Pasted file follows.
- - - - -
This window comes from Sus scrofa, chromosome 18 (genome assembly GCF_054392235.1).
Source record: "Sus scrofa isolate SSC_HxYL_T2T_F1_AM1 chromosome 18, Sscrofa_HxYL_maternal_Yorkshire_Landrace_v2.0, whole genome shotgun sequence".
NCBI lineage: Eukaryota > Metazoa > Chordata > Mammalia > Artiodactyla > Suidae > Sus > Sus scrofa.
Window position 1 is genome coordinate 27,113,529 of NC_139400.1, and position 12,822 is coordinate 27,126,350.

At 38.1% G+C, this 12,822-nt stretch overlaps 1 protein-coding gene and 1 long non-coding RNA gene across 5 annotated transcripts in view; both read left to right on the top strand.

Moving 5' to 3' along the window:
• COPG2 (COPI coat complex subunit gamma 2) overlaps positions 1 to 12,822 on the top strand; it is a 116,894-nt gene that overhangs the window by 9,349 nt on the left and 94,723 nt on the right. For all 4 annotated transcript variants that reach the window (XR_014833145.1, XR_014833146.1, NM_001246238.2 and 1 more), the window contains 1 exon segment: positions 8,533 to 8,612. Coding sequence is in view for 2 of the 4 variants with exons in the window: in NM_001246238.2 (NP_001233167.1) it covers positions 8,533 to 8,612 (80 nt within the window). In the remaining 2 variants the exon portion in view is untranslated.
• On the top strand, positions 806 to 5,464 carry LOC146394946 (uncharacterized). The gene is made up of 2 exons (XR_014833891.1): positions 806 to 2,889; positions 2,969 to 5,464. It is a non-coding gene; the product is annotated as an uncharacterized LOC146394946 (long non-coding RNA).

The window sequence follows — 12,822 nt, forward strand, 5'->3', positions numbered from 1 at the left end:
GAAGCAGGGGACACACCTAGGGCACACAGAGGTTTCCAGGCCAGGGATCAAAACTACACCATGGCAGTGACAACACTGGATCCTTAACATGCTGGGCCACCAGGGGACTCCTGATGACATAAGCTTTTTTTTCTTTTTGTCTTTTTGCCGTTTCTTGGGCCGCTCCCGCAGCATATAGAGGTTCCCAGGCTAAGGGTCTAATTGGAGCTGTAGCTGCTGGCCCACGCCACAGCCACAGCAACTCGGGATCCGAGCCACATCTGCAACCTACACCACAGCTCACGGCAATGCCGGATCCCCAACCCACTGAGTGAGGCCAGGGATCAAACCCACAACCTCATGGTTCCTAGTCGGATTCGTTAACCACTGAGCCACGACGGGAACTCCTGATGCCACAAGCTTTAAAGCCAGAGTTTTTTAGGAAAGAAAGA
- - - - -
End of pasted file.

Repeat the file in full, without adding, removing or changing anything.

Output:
This window comes from Sus scrofa, chromosome 18 (genome assembly GCF_054392235.1).
Source record: "Sus scrofa isolate SSC_HxYL_T2T_F1_AM1 chromosome 18, Sscrofa_HxYL_maternal_Yorkshire_Landrace_v2.0, whole genome shotgun sequence".
NCBI lineage: Eukaryota > Metazoa > Chordata > Mammalia > Artiodactyla > Suidae > Sus > Sus scrofa.
Window position 1 is genome coordinate 27,113,529 of NC_139400.1, and position 12,822 is coordinate 27,126,350.

At 38.1% G+C, this 12,822-nt stretch overlaps 1 protein-coding gene and 1 long non-coding RNA gene across 5 annotated transcripts in view; both read left to right on the top strand.

Moving 5' to 3' along the window:
• COPG2 (COPI coat complex subunit gamma 2) overlaps positions 1 to 12,822 on the top strand; it is a 116,894-nt gene that overhangs the window by 9,349 nt on the left and 94,723 nt on the right. For all 4 annotated transcript variants that reach the window (XR_014833145.1, XR_014833146.1, NM_001246238.2 and 1 more), the window contains 1 exon segment: positions 8,533 to 8,612. Coding sequence is in view for 2 of the 4 variants with exons in the window: in NM_001246238.2 (NP_001233167.1) it covers positions 8,533 to 8,612 (80 nt within the window). In the remaining 2 variants the exon portion in view is untranslated.
• On the top strand, positions 806 to 5,464 carry LOC146394946 (uncharacterized). The gene is made up of 2 exons (XR_014833891.1): positions 806 to 2,889; positions 2,969 to 5,464. It is a non-coding gene; the product is annotated as an uncharacterized LOC146394946 (long non-coding RNA).

The window sequence follows — 12,822 nt, forward strand, 5'->3', positions numbered from 1 at the left end:
GAAGCAGGGGACACACCTAGGGCACACAGAGGTTTCCAGGCCAGGGATCAAAACTACACCATGGCAGTGACAACACTGGATCCTTAACATGCTGGGCCACCAGGGGACTCCTGATGACATAAGCTTTTTTTTCTTTTTGTCTTTTTGCCGTTTCTTGGGCCGCTCCCGCAGCATATAGAGGTTCCCAGGCTAAGGGTCTAATTGGAGCTGTAGCTGCTGGCCCACGCCACAGCCACAGCAACTCGGGATCCGAGCCACATCTGCAACCTACACCACAGCTCACGGCAATGCCGGATCCCCAACCCACTGAGTGAGGCCAGGGATCAAACCCACAACCTCATGGTTCCTAGTCGGATTCGTTAACCACTGAGCCACGACGGGAACTCCTGATGCCACAAGCTTTAAAGCCAGAGTTTTTTAGGAAAGAAAGA